The dill herb reaches from 24 to 36 inches tall. However, there are dill dwarf varieties that are nice for container gardens. As the dill weed reaches full maturity, the plant may have to be staked because they have a tendency to bend over.
Harvesting the dill weed tops just before the flower opens gives you the best flavor. However, you can let the flowers go to seed for the next years planting. Also, the dill seeds from the head can be harvested and used later in your cooking.
Down on the stem of the dill plant, are airy fern like leaves. These can be harvested chopped and used in dill sauce, or a dill dip. The leaves can be cut and dried for future use. The entire dill weed head, stem and leaves are used in bottling homemade dill pickles.
An accent of the dill head and stem are lovely mixed in with a cut flower bouquet.
For me… the growing season for my herb garden is not long enough for me to experiment with all the possibilities. I am planning an indoor herb container garden for this winter. However, a 36 inch dill weed plant will not be part of my indoor herb garden selection. Too bad… for I dearly love a touch of dill.
Planting a container herb garden is simple and fun. Having an herb garden is not only useful in your cooking, but the fragrance of your lush green plants are a delightful addition to your patio or porch. For you who don’t have a porch or patio… I’ve seen a container of herbs placed in flower beds among the daisies and geraniums, soaking up all that good sunshine.
Go to your local garden nursery and select a nice variety of herbs that you will use in your cooking. I’m big on basil, chives, and oregano because I do a lot of cooking with tomatoes. However, I do pick up herbs I don’t frequently use… just because they’re colorful or they lend a nice texture to my container.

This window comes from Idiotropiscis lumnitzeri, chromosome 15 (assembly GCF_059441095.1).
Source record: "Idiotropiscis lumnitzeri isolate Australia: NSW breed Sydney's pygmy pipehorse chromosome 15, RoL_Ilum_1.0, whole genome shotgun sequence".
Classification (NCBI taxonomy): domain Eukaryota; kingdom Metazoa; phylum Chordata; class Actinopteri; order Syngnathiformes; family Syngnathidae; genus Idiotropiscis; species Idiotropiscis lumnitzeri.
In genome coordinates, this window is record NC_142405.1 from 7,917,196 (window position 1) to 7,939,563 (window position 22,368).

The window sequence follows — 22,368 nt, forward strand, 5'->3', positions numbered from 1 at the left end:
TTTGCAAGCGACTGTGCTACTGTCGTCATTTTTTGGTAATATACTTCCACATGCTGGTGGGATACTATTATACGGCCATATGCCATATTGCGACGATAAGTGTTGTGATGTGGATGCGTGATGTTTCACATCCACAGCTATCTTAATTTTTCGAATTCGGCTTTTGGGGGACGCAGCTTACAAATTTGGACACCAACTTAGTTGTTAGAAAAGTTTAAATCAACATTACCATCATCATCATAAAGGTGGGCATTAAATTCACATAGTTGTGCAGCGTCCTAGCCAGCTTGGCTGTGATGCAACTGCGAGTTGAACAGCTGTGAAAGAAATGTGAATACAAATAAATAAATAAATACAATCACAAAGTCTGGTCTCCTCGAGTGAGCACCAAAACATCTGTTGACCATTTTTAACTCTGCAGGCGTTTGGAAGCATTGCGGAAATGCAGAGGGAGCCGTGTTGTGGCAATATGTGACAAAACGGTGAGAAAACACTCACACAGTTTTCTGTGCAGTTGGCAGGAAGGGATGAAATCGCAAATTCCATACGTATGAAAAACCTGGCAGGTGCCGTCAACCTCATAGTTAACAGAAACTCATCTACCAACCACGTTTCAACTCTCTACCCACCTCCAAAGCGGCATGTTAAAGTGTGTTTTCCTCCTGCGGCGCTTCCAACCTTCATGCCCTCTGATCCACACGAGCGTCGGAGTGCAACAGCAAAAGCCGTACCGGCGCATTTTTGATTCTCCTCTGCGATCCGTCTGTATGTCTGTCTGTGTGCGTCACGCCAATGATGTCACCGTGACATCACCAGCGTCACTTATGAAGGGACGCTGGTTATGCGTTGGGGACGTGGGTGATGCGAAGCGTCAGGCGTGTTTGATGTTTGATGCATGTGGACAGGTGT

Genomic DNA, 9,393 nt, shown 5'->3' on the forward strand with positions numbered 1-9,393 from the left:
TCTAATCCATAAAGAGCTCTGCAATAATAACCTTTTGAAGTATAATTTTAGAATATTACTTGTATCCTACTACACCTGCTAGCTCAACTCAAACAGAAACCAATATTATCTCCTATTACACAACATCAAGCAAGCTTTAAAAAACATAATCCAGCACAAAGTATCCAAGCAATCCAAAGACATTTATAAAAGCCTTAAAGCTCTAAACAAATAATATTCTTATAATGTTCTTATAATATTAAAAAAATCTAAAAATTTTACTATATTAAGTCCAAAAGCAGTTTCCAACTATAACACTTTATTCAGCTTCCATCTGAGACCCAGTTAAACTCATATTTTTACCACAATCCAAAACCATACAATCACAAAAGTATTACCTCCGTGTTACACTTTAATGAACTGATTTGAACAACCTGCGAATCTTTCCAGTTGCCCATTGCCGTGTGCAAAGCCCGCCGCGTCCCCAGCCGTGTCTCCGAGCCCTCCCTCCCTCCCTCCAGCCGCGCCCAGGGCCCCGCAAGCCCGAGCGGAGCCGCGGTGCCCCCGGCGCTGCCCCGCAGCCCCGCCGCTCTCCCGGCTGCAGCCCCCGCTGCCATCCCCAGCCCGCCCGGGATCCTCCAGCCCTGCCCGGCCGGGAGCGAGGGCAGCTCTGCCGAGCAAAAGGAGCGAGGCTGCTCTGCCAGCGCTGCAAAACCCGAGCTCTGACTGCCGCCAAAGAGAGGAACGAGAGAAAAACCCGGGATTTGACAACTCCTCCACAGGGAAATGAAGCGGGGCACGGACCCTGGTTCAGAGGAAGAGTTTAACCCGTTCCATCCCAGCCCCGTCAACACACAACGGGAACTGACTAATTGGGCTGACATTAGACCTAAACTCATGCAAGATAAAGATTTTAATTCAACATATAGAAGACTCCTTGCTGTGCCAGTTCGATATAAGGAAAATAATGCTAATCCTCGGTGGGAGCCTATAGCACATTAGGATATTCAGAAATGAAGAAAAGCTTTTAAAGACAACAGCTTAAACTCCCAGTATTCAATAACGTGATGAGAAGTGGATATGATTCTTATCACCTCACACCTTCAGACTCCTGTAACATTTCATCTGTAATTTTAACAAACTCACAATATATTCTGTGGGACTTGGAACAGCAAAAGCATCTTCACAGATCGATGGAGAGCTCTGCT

Locate a container that is suitable for your collection. There are all kinds of garden container options out there… a basket, an old wash tub, a slatted wood box… use your imagination. Last year I picked up a great metal container at an import store… drilled holes in the bottom… and was good to go.
Next, pick up some good potting soil. I use Miracle Grow potting soil because it’s convenient and the fertilizer is already in the mix.
Oh… one other little secret… pick yourself up a bag of “packing peanuts.” You know… those little white things you put in your packages so your valuables won’t get broken. You will need enough to fill the bottom of your herb container at least 1/4.
Once you’re planted… place your herb container in the sun. Herbs like plenty of sunshine and… water them only when dry.
I can hardly wait until I can slice fresh tomatoes on a plate, top them with slices of mozzerella cheese and sprinkle them with fresh chopped basil from my own herb garden. Sprinkle them with rich Balsamic Vinegar and watch them vanish by the quick hands of my children and grandkids. Hey… save one for me!
Hope you enjoyed the video!
P.S. Now don’t for get to pinch back your herbs all through the growing season so they will stay nice and full and continue to produce.